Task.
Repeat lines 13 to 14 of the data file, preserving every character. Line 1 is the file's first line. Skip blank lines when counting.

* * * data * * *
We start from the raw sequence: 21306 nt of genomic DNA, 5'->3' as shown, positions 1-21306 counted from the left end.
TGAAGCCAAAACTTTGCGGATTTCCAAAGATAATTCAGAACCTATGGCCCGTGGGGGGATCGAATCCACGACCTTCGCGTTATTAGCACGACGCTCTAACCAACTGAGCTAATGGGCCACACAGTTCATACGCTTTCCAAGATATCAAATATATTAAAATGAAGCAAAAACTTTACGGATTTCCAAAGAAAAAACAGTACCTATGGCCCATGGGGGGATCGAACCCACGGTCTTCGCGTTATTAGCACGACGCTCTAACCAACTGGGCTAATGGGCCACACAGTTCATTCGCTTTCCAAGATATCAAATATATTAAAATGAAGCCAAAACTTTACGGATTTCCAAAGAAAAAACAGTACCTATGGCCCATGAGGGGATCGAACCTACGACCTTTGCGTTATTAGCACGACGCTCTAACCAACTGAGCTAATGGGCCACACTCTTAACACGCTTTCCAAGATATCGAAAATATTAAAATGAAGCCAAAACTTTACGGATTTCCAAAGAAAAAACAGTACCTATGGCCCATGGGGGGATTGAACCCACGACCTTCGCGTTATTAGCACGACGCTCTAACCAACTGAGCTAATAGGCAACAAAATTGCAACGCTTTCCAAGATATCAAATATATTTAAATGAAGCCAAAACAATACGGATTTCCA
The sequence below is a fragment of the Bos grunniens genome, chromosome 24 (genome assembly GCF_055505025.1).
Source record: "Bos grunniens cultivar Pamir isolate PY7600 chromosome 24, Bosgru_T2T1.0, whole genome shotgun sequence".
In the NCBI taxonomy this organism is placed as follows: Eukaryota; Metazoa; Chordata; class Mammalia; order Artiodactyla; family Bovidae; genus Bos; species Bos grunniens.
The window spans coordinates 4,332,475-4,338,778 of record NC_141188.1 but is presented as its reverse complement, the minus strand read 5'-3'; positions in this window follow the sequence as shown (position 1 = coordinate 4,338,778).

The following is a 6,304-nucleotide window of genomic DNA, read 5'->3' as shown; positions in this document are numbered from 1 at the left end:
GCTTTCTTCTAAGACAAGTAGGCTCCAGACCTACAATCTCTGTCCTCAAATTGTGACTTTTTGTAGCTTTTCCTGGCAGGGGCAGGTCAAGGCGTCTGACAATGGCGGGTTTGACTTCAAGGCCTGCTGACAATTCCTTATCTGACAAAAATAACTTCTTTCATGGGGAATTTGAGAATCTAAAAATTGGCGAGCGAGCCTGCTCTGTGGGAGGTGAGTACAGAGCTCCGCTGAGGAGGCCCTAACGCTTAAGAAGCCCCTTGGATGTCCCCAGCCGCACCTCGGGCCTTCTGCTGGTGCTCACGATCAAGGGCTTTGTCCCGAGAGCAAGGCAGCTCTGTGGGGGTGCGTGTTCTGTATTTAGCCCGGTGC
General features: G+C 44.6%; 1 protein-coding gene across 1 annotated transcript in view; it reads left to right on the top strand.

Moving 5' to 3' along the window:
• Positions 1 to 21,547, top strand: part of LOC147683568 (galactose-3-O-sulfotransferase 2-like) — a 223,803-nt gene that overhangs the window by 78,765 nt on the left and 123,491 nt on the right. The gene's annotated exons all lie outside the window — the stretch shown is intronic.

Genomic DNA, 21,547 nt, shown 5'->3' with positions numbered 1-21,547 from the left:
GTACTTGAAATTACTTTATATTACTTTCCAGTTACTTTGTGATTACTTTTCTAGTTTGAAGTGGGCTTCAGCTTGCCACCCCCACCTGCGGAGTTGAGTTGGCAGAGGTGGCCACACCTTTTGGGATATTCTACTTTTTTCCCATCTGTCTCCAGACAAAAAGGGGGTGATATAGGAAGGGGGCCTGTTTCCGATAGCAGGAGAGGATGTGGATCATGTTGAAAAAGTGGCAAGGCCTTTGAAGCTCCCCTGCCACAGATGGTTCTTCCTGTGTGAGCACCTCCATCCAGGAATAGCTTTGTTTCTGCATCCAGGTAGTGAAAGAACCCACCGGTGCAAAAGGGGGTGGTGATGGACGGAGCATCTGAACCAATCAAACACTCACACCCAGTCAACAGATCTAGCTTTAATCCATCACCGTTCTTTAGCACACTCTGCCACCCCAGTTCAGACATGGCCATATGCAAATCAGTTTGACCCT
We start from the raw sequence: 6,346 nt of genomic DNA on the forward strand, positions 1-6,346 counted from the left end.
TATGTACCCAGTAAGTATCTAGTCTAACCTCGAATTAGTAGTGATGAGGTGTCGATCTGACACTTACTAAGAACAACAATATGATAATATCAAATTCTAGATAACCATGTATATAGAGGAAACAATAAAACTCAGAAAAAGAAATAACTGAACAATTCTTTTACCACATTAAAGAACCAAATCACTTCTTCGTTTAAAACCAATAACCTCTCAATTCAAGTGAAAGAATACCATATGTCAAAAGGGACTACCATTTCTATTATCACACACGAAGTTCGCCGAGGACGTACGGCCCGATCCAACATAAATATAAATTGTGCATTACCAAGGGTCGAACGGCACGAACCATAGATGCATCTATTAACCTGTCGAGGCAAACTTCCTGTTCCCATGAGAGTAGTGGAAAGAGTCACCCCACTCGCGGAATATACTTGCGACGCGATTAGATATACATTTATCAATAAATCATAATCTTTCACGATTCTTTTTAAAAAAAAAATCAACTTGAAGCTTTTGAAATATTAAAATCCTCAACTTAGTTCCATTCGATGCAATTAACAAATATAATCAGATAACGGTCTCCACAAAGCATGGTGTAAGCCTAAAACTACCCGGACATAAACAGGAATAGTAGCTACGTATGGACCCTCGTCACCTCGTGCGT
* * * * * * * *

GTACTTGAAATTACTTTATATTACTTTCCAGTTACTTTGTGATTACTTTTCTAGTTTGAAGTGGGCTTCAGCTTGCCACCCCCACCTGCGGAGTTGAGTTGGCAGAGGTGGCCACACCTTTTGGGATATTCTACTTTTTTCCCATCTGTCTCCAGACAAAAAGGGGGTGATATAGGAAGGGGGCCTGTTTCCGATAGCAGGAGAGGATGTGGATCATGTTGAAAAAGTGGCAAGGCCTTTGAAGCTCCCCTGCCACAGATGGTTCTTCCTGTGTGAGCACCTCCATCCAGGAATAGCTTTGTTTCTGCATCCAGGTAGTGAAAGAACCCACCGGTGCAAAAGGGGGTGGTGATGGACGGAGCATCTGAACCAATCAAACACTCACACCCAGTCAACAGATCTAGCTTTAATCCATCACCGTTCTTTAGCACACTCTGCCACCCCAGTTCAGACATGGCCATATGCAAATCAGTTTGACCCT
We start from the raw sequence: 6,346 nt of genomic DNA on the forward strand, positions 1-6,346 counted from the left end.